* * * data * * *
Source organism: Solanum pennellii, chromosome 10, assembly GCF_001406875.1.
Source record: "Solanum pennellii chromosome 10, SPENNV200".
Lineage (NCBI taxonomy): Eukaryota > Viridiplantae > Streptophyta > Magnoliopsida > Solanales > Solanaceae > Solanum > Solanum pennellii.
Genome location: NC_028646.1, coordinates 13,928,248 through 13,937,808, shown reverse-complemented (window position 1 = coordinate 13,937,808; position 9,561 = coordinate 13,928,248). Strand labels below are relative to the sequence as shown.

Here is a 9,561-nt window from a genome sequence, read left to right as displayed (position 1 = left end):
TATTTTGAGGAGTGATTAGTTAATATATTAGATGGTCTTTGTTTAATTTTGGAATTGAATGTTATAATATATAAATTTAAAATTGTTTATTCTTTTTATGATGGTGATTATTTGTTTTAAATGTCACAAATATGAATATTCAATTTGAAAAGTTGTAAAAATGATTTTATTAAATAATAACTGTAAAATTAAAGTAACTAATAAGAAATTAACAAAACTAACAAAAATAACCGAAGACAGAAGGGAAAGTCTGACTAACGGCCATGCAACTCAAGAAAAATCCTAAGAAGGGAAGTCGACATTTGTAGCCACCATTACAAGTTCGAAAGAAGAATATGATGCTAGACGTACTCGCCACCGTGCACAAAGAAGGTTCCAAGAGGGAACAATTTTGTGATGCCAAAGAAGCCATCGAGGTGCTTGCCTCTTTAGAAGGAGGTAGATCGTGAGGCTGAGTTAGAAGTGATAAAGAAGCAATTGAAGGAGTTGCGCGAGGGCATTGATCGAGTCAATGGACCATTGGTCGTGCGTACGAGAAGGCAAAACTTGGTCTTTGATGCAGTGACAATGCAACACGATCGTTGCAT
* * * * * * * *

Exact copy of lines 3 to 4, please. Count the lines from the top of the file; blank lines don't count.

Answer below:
Lineage (NCBI taxonomy): Eukaryota > Viridiplantae > Streptophyta > Magnoliopsida > Solanales > Solanaceae > Solanum > Solanum pennellii.
Genome location: NC_028646.1, coordinates 13,928,248 through 13,937,808, shown reverse-complemented (window position 1 = coordinate 13,937,808; position 9,561 = coordinate 13,928,248). Strand labels below are relative to the sequence as shown.